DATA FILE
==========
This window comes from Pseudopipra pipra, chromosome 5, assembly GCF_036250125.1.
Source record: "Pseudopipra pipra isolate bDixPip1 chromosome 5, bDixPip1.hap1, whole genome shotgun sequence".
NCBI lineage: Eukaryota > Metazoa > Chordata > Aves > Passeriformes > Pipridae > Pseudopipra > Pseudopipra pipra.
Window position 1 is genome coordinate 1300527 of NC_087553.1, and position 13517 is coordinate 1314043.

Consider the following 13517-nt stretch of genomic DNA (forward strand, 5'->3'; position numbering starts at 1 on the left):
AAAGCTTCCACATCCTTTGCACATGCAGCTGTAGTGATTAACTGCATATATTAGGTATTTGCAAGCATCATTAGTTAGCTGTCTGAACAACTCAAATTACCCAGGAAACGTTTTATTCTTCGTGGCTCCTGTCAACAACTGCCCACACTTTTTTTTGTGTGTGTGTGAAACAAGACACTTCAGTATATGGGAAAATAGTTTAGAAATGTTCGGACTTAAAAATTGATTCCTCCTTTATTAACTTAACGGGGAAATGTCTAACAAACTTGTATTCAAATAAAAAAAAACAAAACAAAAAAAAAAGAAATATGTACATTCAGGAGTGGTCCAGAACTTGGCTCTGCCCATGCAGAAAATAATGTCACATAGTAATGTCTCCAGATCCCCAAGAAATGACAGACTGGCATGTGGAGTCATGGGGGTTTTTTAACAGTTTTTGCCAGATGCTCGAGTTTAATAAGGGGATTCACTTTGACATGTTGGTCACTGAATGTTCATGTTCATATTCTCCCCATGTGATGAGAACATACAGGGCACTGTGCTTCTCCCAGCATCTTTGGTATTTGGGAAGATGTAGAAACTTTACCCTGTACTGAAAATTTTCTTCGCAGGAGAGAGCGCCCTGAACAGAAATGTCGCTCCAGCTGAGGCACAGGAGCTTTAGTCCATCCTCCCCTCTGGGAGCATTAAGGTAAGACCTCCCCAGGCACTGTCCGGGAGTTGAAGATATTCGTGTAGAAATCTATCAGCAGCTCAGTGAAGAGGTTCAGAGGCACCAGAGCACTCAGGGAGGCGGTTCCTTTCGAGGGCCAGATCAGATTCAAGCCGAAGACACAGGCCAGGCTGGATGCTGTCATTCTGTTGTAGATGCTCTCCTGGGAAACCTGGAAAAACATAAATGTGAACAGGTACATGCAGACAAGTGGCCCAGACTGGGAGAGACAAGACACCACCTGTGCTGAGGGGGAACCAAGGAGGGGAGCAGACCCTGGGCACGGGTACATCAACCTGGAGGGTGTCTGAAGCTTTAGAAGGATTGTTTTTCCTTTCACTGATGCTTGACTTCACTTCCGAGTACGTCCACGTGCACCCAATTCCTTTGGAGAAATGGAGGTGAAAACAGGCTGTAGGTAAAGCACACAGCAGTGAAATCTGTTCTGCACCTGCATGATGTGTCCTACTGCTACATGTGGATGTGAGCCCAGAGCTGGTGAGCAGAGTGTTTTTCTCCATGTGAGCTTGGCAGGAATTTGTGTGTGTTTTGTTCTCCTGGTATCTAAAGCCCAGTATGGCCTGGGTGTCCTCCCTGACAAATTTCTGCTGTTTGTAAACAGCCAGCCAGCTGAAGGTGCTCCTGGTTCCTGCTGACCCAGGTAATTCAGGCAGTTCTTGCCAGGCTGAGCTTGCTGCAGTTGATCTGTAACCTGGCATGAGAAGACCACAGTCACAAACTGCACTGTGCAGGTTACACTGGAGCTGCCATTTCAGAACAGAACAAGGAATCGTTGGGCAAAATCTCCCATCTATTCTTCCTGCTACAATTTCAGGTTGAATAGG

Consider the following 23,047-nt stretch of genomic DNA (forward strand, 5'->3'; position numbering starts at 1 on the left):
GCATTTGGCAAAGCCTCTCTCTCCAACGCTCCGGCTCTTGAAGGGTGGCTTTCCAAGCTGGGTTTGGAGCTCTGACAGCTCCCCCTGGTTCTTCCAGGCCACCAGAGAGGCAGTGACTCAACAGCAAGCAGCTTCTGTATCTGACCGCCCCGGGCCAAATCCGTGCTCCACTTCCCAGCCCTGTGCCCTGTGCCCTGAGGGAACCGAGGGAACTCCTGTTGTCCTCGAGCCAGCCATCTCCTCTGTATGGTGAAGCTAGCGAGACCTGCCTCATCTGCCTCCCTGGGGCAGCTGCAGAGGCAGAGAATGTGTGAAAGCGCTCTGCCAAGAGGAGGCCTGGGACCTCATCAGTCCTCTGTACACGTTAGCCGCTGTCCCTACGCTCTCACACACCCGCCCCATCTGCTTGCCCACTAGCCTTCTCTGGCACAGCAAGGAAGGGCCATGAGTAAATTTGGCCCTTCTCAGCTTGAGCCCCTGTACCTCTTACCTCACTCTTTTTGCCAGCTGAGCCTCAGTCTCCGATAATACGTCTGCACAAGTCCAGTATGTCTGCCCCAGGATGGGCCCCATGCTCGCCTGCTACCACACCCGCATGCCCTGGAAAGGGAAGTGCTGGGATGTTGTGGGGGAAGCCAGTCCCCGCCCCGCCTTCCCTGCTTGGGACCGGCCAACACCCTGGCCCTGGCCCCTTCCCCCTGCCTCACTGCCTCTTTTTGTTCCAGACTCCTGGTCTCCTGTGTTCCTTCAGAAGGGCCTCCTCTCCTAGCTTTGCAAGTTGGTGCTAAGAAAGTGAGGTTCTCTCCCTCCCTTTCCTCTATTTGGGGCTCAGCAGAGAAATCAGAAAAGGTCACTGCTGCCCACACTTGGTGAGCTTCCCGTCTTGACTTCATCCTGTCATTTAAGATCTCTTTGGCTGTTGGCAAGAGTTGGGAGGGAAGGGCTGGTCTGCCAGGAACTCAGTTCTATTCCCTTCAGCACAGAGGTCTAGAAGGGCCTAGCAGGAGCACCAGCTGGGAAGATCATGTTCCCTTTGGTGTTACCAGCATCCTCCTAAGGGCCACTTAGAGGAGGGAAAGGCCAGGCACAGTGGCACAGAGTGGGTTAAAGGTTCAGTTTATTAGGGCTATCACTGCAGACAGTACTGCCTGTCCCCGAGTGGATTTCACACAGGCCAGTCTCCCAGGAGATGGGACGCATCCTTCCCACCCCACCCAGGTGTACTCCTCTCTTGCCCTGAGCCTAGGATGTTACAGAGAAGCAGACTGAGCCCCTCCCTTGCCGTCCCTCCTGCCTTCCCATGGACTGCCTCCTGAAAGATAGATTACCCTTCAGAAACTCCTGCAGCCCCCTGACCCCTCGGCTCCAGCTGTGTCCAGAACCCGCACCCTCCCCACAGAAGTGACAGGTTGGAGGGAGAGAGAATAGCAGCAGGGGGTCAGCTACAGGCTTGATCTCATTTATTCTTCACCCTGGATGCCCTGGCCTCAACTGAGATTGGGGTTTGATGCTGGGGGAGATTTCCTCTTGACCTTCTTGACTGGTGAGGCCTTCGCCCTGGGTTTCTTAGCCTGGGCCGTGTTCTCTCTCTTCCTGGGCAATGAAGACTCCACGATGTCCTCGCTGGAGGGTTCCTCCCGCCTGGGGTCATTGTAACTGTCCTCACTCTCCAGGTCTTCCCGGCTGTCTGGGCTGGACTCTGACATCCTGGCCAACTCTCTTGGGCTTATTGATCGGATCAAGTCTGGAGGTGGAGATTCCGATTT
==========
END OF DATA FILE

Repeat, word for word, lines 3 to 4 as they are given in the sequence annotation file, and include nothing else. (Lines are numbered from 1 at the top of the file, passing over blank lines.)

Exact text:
NCBI lineage: Eukaryota > Metazoa > Chordata > Aves > Passeriformes > Pipridae > Pseudopipra > Pseudopipra pipra.
Window position 1 is genome coordinate 1300527 of NC_087553.1, and position 13517 is coordinate 1314043.